This brings us to questions of voicing and tone. For Graffman, as for many others, ‘Horowitz was the master of colours,’ and he remembers how surprised he was when after his first session with Horowitz he was sent home with LPs of Tchaikovsky’s opera The Queen of Spades and the words, ‘If you know how to sing a phrase you can also play it.’ Graffman carried over such experiences into his own pedagogy (his pupils at the Curtis Institute of Music have included Lang Lang and Yuja Wang). ‘A bass could be cellos but could also be bassoons; these are two different colours to be reproduced on the piano,’ says Graffman. For Goerner, a key element of the singing quality was Horowitz’s imaginative and unorthodox pedalling: ‘He had a great way of blending sound and timbre, harmonies and colours. He could sing on the piano as if the piano had lungs.’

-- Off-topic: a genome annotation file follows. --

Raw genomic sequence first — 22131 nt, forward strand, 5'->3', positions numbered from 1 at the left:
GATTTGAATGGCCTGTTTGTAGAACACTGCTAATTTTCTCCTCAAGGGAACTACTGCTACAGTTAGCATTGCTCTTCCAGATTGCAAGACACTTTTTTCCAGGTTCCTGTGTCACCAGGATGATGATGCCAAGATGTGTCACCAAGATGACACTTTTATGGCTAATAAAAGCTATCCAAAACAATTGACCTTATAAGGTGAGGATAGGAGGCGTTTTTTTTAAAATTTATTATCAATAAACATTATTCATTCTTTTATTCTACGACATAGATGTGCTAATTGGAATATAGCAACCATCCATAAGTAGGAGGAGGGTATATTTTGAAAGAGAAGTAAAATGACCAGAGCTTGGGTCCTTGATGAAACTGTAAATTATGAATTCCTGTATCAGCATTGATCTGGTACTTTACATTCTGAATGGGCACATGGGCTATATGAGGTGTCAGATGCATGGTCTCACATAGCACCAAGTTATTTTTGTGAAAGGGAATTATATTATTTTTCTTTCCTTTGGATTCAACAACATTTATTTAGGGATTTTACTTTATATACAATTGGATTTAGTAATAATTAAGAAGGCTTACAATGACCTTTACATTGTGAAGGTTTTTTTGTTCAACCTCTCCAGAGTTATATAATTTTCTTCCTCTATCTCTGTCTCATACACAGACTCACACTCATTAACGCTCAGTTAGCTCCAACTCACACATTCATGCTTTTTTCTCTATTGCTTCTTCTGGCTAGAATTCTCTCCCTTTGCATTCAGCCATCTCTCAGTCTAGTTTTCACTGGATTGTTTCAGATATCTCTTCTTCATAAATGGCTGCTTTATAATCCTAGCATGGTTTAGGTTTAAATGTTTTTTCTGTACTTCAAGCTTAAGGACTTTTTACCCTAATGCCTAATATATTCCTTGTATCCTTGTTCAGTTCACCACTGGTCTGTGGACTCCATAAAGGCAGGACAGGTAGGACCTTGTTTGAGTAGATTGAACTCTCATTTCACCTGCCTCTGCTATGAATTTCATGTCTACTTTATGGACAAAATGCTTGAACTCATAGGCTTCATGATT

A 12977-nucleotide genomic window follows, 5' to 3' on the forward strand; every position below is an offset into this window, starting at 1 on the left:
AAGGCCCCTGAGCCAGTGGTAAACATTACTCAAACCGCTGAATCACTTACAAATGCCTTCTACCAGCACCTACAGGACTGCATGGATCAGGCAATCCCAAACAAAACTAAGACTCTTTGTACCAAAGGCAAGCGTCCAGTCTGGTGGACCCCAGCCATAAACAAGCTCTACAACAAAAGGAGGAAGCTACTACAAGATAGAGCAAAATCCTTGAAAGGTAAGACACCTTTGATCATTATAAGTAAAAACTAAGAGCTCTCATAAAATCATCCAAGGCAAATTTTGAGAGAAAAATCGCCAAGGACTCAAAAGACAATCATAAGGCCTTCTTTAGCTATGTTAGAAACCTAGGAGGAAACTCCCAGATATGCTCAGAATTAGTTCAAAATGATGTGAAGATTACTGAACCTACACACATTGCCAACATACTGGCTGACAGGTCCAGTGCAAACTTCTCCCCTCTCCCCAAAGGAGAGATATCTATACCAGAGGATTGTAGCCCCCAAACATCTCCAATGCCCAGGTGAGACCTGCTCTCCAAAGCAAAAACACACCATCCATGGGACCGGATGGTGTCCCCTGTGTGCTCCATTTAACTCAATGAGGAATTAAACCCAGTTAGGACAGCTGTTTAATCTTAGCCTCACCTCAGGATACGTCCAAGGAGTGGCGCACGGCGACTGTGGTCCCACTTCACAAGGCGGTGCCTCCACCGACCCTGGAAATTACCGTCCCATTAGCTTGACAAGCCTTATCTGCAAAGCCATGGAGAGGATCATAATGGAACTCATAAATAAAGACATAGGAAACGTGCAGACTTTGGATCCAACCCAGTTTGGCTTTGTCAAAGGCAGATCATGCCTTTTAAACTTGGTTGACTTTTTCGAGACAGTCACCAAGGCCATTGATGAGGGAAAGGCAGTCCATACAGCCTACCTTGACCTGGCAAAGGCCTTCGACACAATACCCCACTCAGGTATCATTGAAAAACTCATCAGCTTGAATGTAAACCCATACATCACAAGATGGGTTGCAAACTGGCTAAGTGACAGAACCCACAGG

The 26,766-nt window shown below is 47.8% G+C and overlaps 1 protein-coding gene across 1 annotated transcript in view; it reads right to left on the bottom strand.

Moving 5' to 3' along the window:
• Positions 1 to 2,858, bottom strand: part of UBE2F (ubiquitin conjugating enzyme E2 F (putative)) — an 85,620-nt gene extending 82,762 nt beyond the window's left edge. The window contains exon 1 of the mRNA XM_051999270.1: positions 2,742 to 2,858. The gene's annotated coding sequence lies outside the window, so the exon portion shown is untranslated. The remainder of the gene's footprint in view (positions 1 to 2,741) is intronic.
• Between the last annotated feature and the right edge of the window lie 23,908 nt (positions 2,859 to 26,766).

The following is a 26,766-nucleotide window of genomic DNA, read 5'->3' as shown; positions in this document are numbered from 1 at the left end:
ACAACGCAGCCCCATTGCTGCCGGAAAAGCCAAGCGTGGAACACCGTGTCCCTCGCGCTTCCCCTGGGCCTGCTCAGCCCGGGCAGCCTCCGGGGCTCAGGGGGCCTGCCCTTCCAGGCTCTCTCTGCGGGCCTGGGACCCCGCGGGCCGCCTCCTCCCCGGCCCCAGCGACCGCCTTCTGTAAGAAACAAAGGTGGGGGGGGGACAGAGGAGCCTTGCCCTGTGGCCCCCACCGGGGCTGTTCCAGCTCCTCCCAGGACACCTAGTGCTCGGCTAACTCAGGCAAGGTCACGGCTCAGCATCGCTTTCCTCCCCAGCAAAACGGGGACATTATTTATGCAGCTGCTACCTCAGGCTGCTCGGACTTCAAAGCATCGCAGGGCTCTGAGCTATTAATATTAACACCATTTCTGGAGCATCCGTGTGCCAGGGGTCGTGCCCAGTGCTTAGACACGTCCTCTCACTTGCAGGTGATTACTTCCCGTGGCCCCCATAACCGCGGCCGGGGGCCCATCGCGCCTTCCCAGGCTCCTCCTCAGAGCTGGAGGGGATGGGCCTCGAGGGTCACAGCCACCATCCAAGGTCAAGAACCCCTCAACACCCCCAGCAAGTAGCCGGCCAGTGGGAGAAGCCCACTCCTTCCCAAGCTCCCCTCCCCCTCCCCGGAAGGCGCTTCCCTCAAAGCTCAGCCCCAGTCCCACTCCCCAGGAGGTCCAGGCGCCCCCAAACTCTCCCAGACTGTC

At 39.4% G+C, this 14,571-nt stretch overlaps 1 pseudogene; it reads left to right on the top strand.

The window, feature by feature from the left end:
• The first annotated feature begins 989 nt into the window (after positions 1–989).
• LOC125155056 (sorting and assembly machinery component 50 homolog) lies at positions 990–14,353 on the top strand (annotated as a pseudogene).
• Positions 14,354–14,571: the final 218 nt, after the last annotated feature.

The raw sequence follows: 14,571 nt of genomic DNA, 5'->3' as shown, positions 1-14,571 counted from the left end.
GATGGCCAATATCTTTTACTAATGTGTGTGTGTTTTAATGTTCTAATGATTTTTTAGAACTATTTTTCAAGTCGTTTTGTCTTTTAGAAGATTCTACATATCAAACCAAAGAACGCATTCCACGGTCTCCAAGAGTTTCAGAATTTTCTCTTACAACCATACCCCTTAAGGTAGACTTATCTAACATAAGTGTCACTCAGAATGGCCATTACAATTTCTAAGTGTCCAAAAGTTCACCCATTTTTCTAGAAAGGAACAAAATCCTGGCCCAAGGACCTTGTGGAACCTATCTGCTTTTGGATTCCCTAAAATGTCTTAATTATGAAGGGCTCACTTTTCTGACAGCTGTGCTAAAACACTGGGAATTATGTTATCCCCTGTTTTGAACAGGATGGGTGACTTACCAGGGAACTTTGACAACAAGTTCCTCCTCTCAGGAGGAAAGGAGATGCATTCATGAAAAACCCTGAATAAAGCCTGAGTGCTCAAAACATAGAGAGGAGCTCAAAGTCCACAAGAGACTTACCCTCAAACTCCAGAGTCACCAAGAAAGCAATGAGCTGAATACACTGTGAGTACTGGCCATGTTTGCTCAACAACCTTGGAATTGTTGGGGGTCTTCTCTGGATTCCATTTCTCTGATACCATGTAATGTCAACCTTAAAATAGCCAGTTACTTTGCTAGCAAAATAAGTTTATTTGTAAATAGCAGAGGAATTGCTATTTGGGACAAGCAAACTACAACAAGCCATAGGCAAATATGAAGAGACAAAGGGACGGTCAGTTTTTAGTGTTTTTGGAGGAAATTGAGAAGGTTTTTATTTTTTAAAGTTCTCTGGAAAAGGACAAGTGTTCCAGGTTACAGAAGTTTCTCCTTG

Horowitz also made very exacting demands on his piano technicians. Franz Mohr, who in 1965 replaced Horowitz’s first tuner, Bill Hupfer, recalls many stories of Horowitz’s caprices, regarding such issues as the height of the piano stool, the piano not being straight and the placement of the instrument on the platform. Janis tells me that Horowitz always checked the weather forecast, as he believed it had an effect on the sound in the hall. There is some inconsistency in Mohr’s account when it comes to Horowitz’s piano. He admits that it was adjusted to what Horowitz liked (in terms of sound), with a very responsive action, minimum resistance to the fingers and a strong uplift back to the rest position. Yet at the same time he claims there was ‘nothing special about the Horowitz piano’. The Steinway Model D CD 503, a gift from the Steinway family to Horowitz, was the instrument he favoured on most concert stages. It was unique, according to Mohr, but only in the way that any Steinway piano is. Mohr observes that Horowitz’s taste changed over the years and that the ‘very super brilliant sound – which at one point he liked very much – gave way to a much more mellow sound’. Was it that Horowitz had been intuitively opting for such brightness given the limitations of recording technique in the early days, and took a while to adjust to improvements in clarity? Certainly the sound quality on his pre-1960s recordings is generally far less glassy than, say, the 1974 Beethoven Appassionata, which borders on ugliness.